A private eye escapes his past to run a gas station in a small town, but his past catches up with him. Now he must return to the big city world of danger, corruption, double crosses and duplicitous dames.
Since he was a child, Bart Tare has always loved guns. After leaving the army, his friends take him to a carnival, where he meets the perfect girl; Annie, a sharp-shooting sideshow performer who loves guns as much as he. The 2 run off and marry, but Annie isn't happy with their financial situation, so at her behest the couple begins a cross-country string of daring robberies. Never one to use guns for killing, Bart's dragged down into oblivion by the greedy and violent nature of the woman he loves.Written by
Martin Lewison <firstname.lastname@example.org>
The bank heist sequence was done entirely in one take, with no one outside the principal actors and people inside the bank aware that a movie was being filmed. When John Dall as Bart Tare says, "I hope we find a parking space," he really meant it, as there was no guarantee that there would be one. In addition, at the end of the sequence someone in the background screams that there's been a bank robbery--this was actually a bystander who saw the filming and assumed the worst. See more »
A shadow is visible on Bart as he walks through the meat packing plant. See more »
Bart Tare (John Dall) had a fascination with guns from an early age, even getting sent to a reform school at the age of 14 for yet another gun related incident. Back home now as an adult, after a stint in the army, he falls for a sharp-shooting carnival girl called Annie Laurie Starr (Peggy Cummins) and promptly joins the act. But after a fall out with the boss, the pair hit the road and turn to a life of crime; with Annie particularly showing a thirst for gun-play.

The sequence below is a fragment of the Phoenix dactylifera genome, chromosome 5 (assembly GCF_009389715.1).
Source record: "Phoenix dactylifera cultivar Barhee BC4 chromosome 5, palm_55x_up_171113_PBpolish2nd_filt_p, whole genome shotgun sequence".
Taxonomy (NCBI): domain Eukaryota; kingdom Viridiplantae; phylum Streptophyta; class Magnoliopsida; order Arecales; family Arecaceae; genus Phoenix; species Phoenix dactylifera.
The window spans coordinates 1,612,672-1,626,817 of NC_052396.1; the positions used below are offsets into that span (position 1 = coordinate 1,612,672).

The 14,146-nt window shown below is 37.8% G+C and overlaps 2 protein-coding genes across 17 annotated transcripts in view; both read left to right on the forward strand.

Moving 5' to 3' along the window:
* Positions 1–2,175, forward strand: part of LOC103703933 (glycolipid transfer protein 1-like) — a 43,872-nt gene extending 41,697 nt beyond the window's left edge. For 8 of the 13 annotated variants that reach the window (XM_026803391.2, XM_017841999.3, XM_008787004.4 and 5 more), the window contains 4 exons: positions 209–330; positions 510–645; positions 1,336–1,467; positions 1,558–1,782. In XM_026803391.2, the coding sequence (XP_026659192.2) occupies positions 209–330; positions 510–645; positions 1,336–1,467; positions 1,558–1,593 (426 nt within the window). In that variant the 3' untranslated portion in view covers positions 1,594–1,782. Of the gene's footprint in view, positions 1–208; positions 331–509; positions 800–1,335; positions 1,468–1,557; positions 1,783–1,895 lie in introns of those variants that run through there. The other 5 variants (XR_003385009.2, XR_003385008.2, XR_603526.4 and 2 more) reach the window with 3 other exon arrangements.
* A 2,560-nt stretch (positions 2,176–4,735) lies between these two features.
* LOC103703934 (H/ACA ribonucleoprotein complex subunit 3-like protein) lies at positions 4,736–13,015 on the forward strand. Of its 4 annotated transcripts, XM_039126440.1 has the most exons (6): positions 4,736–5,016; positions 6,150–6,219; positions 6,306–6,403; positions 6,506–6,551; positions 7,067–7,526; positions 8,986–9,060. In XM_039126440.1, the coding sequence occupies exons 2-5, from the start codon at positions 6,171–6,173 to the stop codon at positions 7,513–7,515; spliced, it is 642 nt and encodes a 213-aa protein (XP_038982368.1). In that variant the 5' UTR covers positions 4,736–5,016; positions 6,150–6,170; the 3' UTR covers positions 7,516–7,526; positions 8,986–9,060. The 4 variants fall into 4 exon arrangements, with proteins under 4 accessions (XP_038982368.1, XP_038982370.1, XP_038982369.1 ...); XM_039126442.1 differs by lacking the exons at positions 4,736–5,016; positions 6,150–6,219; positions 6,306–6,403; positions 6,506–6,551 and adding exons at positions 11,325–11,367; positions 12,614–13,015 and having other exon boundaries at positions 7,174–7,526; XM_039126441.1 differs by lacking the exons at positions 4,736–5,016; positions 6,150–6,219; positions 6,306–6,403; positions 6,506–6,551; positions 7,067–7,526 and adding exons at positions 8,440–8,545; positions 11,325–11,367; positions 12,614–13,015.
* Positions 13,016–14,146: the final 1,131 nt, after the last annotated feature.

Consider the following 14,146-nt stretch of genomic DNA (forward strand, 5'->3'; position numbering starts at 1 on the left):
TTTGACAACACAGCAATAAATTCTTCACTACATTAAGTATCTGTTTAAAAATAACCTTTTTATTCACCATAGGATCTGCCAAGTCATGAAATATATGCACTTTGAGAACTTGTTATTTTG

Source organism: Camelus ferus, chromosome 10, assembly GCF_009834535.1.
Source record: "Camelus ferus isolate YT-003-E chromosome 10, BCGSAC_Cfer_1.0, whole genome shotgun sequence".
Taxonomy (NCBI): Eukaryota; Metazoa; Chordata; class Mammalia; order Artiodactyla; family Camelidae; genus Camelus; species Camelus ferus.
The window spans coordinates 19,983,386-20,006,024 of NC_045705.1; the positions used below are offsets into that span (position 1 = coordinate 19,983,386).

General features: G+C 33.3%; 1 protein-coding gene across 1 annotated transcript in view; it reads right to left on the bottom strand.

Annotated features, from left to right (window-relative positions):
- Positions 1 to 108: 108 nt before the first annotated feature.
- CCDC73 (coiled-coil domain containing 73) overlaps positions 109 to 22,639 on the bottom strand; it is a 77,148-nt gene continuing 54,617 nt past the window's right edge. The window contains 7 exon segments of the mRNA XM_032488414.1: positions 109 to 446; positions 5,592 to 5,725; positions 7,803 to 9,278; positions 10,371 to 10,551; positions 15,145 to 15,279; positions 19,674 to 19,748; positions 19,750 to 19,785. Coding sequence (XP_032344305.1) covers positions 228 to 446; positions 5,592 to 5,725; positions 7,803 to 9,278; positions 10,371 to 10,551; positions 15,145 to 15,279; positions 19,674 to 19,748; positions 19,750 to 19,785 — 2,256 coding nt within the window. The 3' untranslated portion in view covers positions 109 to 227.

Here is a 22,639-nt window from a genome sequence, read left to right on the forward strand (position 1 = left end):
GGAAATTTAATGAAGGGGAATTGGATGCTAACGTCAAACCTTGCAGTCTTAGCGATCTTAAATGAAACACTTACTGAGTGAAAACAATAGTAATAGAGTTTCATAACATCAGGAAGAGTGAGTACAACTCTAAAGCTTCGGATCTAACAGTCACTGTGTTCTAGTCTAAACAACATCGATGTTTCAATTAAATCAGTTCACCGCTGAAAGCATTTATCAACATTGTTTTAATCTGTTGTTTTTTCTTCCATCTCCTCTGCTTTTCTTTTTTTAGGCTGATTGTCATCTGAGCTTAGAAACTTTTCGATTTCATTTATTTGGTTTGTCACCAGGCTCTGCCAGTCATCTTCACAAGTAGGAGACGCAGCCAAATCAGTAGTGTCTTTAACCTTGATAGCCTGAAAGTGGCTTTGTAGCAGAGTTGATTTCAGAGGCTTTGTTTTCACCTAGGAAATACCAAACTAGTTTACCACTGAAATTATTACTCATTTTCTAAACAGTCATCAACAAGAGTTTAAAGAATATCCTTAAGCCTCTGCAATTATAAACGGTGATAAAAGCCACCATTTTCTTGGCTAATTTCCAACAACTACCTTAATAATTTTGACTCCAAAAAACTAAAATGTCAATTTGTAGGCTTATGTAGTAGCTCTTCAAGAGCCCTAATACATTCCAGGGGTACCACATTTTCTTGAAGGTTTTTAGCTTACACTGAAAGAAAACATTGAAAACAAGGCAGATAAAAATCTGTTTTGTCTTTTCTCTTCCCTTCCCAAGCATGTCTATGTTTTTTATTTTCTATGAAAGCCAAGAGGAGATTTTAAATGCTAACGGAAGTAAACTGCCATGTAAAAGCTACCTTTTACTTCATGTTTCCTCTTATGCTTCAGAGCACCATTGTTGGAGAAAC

No doubt inspired by real life outlaws Bonnie Parker and Clyde Barrow, Deadly Is the Female (AKA: Gun Crazy) is as good a "doomed lovers on the lam" picture that has ever been made. It may be a "B" movie in terms of production, but no doubt about it, this film is stylish, crafty and also very sexy. Directed by the unsung Joseph H. Lewis, it's based on a story written by MacKinlay Kantor that was reworked by Millard Kaufman (AKA: the then blacklisted Dalton Trumbo), into one that links sex and violence whilst simultaneously casting an eye over gun worship and its place in the American way of life. Dall & Cummings looked on the surface an odd pairing, but under Lewis' direction they go together like gun and holster (ahem). He is well spoken, almost elegantly fragile with his musings, yet underneath there is still this twitchy gun fanatic. She is savvy, almost virginal in sexuality, but ultimately she's a wild cat who's practically un-tamable.
The work of Lewis here should not be understated, check out the quite sublime continuous one take bank robbery. While marvel throughout at his long takes, use of angles, deep focus and jerking camera movements; all of which dovetail with our protagonists as they go on their nihilistic journey. But perhaps his master-stoke was with his preparation tactics for his two leads? Sending them out with permission to improvise, he fired them up with sexual pep talks, and the result, in spite of the inevitable "code" restrictions, is a near masterpiece, a true genre highlight, and a film that continues to influence as much as it still entertains. 9/10
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